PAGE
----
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From Pierre Smits <pierre.sm...@gmail.com>
Subject Re: Why the Apachecon (was Re: ApacheCon NA CFP closed)
Date Wed, 04 Feb 2015 15:09:59 GMT
I guess, a couple of thousand attendees would make a lot of parties happy.

Best regards,

Pierre Smits

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On Wed, Feb 4, 2015 at 3:54 PM, Niclas Hedhman <niclas@hedhman.org> wrote:

> On Wed, Feb 4, 2015 at 4:42 PM, Pierre Smits <pierre.smits@gmail.com>
> wrote:
>
> > Let's face it: the event costs... It cost effort to organise, it uses
> > precious ASF resources. And net-wise it should be beneficial to both the
> > projects and the ASF regarding supporting the projects. Meaning adding to
> > the budgets, or at least be cost neutral, and leading to more
> contributors
> > to the projects.
>
> Sorry for nitpicking (although I welcome you raising the question), but
> ApacheCon doesn't need to "be cost neutral". "Cost is what you Pay, Value
> is what you Get.", so as long as we "Get" more than we "Pay", it is a Win
> for the Foundation. Now, what "Get" includes can be hard to define in
> dollar terms (unlike the "Pay" part).
>
> My view of ApacheCon goals;
>
>   - Community Face Time!!! I have only attended two conferences (distance
> plays a huge factor for me), but those are unforgettable days. People are
> much different in real life, and we get along remarkably well.
>
>   - Hackathon - talk project, new ideas, hack on bugs (bugathon), discuss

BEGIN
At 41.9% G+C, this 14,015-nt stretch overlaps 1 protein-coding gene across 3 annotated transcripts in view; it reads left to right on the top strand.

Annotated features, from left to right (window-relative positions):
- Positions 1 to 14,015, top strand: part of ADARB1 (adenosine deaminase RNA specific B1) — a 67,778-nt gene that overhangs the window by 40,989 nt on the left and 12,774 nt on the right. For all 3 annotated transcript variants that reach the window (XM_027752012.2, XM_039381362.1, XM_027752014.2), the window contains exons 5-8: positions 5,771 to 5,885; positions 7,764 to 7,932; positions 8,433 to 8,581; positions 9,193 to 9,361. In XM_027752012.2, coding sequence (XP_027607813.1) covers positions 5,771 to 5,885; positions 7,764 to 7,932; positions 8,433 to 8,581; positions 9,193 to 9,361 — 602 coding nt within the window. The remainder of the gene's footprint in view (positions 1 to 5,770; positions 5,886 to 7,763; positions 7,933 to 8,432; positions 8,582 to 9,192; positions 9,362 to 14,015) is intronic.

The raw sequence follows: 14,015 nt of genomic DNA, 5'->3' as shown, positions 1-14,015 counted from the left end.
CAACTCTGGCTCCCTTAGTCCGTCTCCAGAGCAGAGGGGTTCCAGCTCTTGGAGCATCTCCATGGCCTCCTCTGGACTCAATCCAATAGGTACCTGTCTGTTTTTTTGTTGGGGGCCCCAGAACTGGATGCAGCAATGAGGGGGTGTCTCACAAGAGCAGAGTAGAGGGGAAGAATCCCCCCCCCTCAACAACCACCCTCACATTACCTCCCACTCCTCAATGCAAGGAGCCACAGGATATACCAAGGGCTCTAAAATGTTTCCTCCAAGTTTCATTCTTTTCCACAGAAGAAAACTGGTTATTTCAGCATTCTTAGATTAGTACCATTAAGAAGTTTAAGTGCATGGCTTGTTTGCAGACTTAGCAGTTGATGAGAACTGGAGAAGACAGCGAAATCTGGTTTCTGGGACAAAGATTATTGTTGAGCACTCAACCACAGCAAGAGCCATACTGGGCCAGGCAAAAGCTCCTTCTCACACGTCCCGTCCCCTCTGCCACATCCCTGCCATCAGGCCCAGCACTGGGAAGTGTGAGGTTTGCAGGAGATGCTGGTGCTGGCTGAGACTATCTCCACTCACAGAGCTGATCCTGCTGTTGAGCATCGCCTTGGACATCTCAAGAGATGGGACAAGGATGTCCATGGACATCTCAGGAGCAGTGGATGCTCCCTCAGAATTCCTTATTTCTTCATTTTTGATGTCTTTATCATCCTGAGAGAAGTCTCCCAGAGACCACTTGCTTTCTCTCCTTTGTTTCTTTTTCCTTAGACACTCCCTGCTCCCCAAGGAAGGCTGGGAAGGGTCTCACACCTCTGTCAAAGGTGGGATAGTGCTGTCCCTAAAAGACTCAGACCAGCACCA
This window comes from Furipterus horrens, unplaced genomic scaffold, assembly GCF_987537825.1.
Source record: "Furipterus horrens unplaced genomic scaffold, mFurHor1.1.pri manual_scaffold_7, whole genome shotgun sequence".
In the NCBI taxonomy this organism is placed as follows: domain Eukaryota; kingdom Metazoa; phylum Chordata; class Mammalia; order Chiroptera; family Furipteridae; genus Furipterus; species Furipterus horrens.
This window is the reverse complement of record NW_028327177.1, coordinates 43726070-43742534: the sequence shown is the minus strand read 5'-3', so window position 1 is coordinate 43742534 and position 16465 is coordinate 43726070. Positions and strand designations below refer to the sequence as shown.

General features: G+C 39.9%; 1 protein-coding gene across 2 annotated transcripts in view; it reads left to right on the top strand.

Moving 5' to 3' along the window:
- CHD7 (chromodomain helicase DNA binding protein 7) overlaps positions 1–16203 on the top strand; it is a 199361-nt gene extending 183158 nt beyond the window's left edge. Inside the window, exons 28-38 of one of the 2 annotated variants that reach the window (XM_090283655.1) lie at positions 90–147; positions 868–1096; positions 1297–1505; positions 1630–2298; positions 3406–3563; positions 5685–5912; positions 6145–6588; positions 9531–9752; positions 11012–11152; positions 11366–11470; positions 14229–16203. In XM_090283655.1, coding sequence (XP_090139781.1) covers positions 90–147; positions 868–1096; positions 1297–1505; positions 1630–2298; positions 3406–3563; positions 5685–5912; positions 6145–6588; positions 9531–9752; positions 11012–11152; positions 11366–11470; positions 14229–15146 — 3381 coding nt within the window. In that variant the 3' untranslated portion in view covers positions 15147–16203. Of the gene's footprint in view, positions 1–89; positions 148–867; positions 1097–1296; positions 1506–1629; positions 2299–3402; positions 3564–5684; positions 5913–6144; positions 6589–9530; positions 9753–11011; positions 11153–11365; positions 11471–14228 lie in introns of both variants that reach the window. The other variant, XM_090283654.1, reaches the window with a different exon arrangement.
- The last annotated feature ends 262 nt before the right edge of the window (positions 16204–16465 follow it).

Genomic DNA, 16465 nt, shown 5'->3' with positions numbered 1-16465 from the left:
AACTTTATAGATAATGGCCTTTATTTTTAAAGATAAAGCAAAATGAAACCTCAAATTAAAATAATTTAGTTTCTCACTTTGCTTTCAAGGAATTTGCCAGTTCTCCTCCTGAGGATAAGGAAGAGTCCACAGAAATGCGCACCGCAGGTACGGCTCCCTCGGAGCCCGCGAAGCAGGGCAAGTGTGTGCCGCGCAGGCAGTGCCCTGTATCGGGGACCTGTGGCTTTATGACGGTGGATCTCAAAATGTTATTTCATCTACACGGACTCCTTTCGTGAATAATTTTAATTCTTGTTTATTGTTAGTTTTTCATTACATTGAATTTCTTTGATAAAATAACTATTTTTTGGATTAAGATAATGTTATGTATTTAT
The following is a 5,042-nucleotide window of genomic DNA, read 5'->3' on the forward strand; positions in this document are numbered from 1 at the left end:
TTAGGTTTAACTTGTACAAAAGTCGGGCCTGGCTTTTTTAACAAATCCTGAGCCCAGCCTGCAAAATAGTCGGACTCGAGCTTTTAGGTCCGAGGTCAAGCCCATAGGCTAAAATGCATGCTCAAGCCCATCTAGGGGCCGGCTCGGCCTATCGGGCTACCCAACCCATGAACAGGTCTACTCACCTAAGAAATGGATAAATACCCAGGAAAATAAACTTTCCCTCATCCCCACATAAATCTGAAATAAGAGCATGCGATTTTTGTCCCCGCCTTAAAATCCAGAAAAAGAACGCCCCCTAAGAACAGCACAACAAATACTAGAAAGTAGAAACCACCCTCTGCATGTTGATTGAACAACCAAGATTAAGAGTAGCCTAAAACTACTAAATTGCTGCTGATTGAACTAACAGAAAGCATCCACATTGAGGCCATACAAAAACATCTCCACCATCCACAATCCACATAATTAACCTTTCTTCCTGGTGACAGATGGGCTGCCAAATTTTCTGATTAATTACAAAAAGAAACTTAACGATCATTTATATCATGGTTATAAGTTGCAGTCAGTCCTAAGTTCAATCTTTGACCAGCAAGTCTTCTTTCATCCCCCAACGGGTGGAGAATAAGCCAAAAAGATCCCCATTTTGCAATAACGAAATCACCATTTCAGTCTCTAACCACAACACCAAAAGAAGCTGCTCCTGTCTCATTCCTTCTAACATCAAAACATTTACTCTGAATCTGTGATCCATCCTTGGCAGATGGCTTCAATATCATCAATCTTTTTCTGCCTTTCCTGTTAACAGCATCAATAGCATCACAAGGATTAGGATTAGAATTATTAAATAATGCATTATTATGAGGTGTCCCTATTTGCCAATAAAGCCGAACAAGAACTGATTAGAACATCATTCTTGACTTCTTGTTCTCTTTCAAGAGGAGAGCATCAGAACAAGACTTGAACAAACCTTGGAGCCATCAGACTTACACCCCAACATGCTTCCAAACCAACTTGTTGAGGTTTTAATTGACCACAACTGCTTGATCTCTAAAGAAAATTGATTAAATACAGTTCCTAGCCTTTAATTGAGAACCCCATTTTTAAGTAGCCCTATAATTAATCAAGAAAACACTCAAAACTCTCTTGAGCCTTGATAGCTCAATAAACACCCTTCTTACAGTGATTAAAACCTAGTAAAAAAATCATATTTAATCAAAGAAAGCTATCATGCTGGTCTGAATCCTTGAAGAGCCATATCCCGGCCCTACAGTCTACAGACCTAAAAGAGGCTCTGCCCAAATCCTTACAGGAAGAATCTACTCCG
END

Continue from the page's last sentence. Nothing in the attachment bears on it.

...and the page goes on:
> collaborations across projects, seek advice from some project expert, and
> all that good jazz. Don't know a community? Just sit down and strike up a
> conversation... Build lasting relationships, sign PGP keys.
>
>   - Educate "Management". On licensing, on adoption "Use --> Modify -->
> Contribute", on Non-profit Org status and tax breaks, on sponsorship
> programs and so on. Corporations can contribute more resources, IF they are
> aware of the value it brings.
>
>   -  Industry Use-cases. People like to hear about someone else did
> something, and what were the results. "We changed from 200 MySQL servers to
> Cassandra. Here is what we like, and here are what we had problems with."
> kind of presentations always inspires others in similar situations.
>
>   -  Apache Content to Developers. All the classic project presentations.
> IMHO, this shouldn't be more than 50% of all activities.
>
>   - Innovation. When smart people come together (with beer) innovation
> happens (The crux is to remember the great stuff next morning.). Seriously
> though, it should be possible to 'inspire' innovation some way, by creating
> a marketplace and/or a nursery of (crazy) Ideas, and give those who "click"
> on a given idea, the necessary space to run with it. Not entirely sure
> about the mechanics, just a vague concept in the back of my head at the
> moment.
>
>   - Marketing. Apache needs marketing, and ApacheCon is a reason to contact
> every technology firm within the catchment area. For some of us, we may use
> this as an opportunity to meet potential customers or strengthen ties with
> existing ones.
>
>
> Personally, I think ApacheCon should be moving towards a brighter future.
> Apache is home of ~200 projects, many of which are exciting and fresh. This
> should interest the public, and with a decent location and good marketing,
> it should be impossible to drive record numbers to the Event. A couple of
> thousand should be a reasonable goal, and if JavaZone in Norway can do that
> on an all-volunteer basis, Apache should not set the goals too low.
>
> Hope to see you at ApacheCon "soon"
>
> Cheers
> Niclas
>

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